A 20 year old man complains of 3 weeks of cough and fever, and 4 days of oedema of his feet. On examination he is breathless. There is marked engorgement of his neck veins, JVP higher than ears, ascites, 2+ oedema of his feet. P130/min irregularly irregular, of waxing and waning volume, apex rate 160. BP 95/80. Liver 4cm. There was dullness and reduced breath sounds at R lung base. His chest radiograph is shown.
ECG showed inverted T waves across anterolateral chest leads.
What is the likely diagnosis. What complication sounds imminent, and what would you do about it. What is the most likely cause?
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He has a pericardial effusion with tamponade. 500 mls of bloody fluid were drained from the pericardium, with immediate improvement in breathlessness and blood pressure. 1000 ml of similar fluid was drained from the right pleural cavity. Microscopy did not show a cause.
The effusion recurred a week later, so a pericardial biopsy was undertaken. Don’t try this at home.
A week later the problem recurred. A biopsy was undertaken.
What might it show?
Show the outcome
The fluid again did not give a diagnosis, but the pericardial biopsy showed giant cell granulomas. A guinea pig was inoculated with the fluid, and 5 weeks later it had developed tuberculous lesions, confirming the diagnosis.
TB is a rare cause in UK practice. Viral causes are probably the most common cause of symptomatic acute pericarditis, followed by autoimmunity. However big effusions causing tamponade are probably most likely after cardiac surgery or myocardial injury (Dressler Syndrome), and in malignancy. Infections are a less common cause.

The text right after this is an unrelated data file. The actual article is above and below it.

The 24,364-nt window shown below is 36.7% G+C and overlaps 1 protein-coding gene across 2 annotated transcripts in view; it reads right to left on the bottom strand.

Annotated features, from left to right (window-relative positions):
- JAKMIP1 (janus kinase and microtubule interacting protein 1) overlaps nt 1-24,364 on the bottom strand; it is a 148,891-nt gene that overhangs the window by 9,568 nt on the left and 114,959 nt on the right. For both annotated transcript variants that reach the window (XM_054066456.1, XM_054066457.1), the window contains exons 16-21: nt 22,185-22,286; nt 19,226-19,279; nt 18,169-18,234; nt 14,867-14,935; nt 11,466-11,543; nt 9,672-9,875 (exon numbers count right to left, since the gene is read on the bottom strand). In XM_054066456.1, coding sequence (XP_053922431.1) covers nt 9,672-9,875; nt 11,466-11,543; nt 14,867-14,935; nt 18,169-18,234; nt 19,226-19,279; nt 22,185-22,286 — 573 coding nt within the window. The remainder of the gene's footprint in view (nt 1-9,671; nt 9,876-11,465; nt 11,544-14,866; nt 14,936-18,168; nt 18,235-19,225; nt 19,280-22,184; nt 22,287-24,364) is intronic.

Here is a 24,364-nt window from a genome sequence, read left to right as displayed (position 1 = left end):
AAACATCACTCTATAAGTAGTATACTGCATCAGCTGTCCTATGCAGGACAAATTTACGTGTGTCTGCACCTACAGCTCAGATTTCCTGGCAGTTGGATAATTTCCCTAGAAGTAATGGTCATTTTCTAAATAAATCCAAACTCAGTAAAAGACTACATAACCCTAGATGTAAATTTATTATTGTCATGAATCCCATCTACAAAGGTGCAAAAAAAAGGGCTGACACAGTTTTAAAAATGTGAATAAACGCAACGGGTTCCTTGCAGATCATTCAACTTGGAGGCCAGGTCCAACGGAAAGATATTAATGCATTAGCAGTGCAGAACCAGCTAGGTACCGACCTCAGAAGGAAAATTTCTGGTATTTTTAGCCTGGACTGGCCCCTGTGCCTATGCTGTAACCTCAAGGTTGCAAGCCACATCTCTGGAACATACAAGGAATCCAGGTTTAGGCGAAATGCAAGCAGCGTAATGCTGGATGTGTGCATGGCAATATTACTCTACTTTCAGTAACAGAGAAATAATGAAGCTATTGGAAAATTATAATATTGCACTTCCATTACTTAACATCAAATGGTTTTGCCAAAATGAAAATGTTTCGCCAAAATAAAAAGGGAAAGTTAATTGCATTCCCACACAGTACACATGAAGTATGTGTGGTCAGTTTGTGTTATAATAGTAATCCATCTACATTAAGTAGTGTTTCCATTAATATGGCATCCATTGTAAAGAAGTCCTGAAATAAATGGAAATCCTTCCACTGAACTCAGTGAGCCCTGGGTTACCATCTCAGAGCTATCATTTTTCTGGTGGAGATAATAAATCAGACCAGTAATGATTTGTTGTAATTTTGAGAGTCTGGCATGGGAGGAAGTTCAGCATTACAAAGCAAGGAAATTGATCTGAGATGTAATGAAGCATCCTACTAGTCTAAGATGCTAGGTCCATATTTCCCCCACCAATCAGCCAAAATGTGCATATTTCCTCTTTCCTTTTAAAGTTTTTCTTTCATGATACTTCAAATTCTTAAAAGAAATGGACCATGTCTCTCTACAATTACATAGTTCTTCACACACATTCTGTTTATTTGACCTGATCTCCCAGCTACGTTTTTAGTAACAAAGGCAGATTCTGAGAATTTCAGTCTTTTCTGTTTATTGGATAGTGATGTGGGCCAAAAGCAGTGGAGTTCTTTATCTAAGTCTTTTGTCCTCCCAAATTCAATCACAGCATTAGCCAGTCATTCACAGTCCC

- Patient.info’s professional account is very good. But rather uncritically listy in aetiology and test sections, which are long, with little about common/likely vs rare.
- Approach to pericardial effusions (UoE login required) from BMJ Best Practice gives a good outline. Listy by definition.
This case is from Sanghvi et al 1958, Sawai Man Singh Hospital and Medical College Rajasthan (Pericardial biopsy with Vim-Silverman needle, Archives of Internal Medicine 101:1147-10). Pushing a big biopsy needle towards the heart sounds hazardous, and probably fortunately the approach didn’t catch on. Guinea pig inoculation was a quicker, less demanding technique than TB cultures, though these had been developed in the 1930s.
Pericarditis from TB is rarely encountered in developed countries now, but still not rare worldwide. Drug resistance, and co-infection with HIV, are important issues. Surgery may be required in chronic examples, but is not always available in the areas of highest incidence.
Further further info
The image shows a modified Vim Silverman needle, the predecessor of the ‘Trucut’ cutting needle developed for liver biopsies, extended in the mid 1950s to renal biopsies (Renal biopsy becomes mainstream, 1954).